Several national and State highways were blocked as the ‘chakka jam’ started at noon, hampering traffic
Several national and State highways were blocked as the ‘chakka jam’ started at noon, hampering traffic. The protests have been peaceful and no untoward incident has been reported so far. Slogans were shouted against the Centre, demanding the repeal of the farm laws.
The protests were held on a call from the Samyukt Kisan Morcha, a joint front of farmer unions that had been agitating against the farm laws.
The SKM has announced that only national and State highways across the country will be jammed from 12 noon to 3 p.m. The programme will conclude with all farmers blowing the horns of their vehicles continuously for one minute at 3 p.m. to indicate the unity of farmers, according to the SKM.
Farmers’ unions had on February 1 announced a countrywide ‘chakka jam’ from 12 noon to 3 p.m. on February 6 when they would block national and State highways in protest against the Internet ban in areas near their agitation sites, harassment allegedly meted out to them by authorities, and other issues.
The police have stepped up security and made all arrangements for traffic diversion, said officials, adding adequate police personnel were deployed in Punjab and Haryana.
Bharti Kisan Union (Ekta Ugrahan) general secretary Sukhdev Singh Kokrikalan said they are holding road blockades at 33 places in 15 districts including Sangrur, Barnala and Bathinda in Punjab.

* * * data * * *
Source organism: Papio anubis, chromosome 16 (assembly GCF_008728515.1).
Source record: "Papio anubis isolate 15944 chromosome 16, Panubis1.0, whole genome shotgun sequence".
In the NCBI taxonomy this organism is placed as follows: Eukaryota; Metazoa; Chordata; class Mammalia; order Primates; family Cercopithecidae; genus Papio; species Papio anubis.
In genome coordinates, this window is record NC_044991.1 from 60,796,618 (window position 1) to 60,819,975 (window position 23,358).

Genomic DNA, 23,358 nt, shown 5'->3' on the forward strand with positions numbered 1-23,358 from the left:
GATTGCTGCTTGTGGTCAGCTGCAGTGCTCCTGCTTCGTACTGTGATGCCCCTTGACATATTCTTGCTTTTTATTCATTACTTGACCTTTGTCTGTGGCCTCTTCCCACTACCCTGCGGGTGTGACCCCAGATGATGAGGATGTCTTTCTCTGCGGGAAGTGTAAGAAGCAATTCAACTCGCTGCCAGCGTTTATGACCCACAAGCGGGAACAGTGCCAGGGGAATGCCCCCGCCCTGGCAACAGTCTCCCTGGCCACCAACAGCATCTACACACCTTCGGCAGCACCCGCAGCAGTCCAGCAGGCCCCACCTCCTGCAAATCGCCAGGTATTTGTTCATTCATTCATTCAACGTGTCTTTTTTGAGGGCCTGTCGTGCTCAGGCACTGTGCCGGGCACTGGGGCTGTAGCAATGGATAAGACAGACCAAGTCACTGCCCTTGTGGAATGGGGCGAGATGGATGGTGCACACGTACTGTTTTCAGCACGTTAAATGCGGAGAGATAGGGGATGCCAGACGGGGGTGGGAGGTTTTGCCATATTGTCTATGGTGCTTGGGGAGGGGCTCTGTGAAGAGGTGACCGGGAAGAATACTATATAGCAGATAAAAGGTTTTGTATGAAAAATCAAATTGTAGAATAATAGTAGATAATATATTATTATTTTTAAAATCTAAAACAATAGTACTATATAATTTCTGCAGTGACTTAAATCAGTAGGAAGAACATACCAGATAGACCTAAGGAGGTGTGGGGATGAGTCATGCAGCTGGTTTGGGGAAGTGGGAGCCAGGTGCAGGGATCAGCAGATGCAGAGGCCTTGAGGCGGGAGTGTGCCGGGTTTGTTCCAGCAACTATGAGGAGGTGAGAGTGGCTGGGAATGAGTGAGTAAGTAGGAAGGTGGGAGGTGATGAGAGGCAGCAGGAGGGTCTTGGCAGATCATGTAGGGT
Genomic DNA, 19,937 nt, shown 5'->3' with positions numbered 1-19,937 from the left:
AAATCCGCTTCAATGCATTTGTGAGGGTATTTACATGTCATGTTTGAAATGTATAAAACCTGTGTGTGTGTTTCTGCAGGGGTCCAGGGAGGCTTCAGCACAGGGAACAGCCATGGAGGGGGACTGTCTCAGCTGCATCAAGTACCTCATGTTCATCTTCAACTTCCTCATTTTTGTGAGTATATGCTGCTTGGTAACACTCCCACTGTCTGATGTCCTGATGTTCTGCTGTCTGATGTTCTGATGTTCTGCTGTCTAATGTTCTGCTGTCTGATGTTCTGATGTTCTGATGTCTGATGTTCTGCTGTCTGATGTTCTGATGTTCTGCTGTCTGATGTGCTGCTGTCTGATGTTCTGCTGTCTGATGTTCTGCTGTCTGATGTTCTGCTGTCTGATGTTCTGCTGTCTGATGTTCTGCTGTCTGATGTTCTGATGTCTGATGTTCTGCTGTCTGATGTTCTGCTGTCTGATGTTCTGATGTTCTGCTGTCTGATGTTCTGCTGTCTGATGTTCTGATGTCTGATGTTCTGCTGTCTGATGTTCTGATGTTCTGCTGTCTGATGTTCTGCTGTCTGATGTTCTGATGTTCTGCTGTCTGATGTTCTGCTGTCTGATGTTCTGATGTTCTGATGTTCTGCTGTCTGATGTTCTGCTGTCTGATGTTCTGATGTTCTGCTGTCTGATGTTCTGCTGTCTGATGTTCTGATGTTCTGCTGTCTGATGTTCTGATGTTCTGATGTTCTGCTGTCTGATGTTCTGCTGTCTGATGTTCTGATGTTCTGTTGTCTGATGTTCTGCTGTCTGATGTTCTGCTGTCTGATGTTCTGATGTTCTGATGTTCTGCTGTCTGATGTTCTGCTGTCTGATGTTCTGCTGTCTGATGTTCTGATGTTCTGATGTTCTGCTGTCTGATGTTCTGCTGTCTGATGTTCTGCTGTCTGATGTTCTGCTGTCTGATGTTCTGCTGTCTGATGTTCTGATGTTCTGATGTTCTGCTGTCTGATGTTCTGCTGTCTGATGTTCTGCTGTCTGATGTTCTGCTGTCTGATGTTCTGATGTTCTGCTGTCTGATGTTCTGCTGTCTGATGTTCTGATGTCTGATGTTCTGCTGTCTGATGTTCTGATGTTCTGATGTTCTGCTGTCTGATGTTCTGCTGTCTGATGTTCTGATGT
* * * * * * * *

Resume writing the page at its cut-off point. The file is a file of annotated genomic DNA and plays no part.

In the morning, farmers started assembling at their earmarked protest sites for ‘chakka jam’ in both the States.
“Elders and youth have gathered here to participate in chakka jam. It will be peaceful,” said a protester at the Punjab-Haryana border in Shambhu near Ambala.
“We want that the government should repeal these three laws as they are not in the interest of the farming community,” said another protester.
Protesting farmers said emergency vehicles including ambulances and school buses will be allowed during the ‘chakka jam’.
Thousands of farmers have been protesting since late November at Delhi’s borders with Haryana and Uttar Pradesh, demanding a rollback of the Farmers’ Produce Trade and Commerce (Promotion and Facilitation) Act, 2020, the Farmers (Empowerment and Protection) Agreement on Price Assurance and Farm Services Act, 2020 and the Essential Commodities (Amendment) Act, 2020.
The protesting farmers have expressed apprehension that these laws would pave the way for the dismantling of the minimum support price (MSP) system, leaving them at the “mercy” of big corporations.
However, the government has maintained that the new laws will bring better opportunities to farmers and introduce new technologies in agriculture.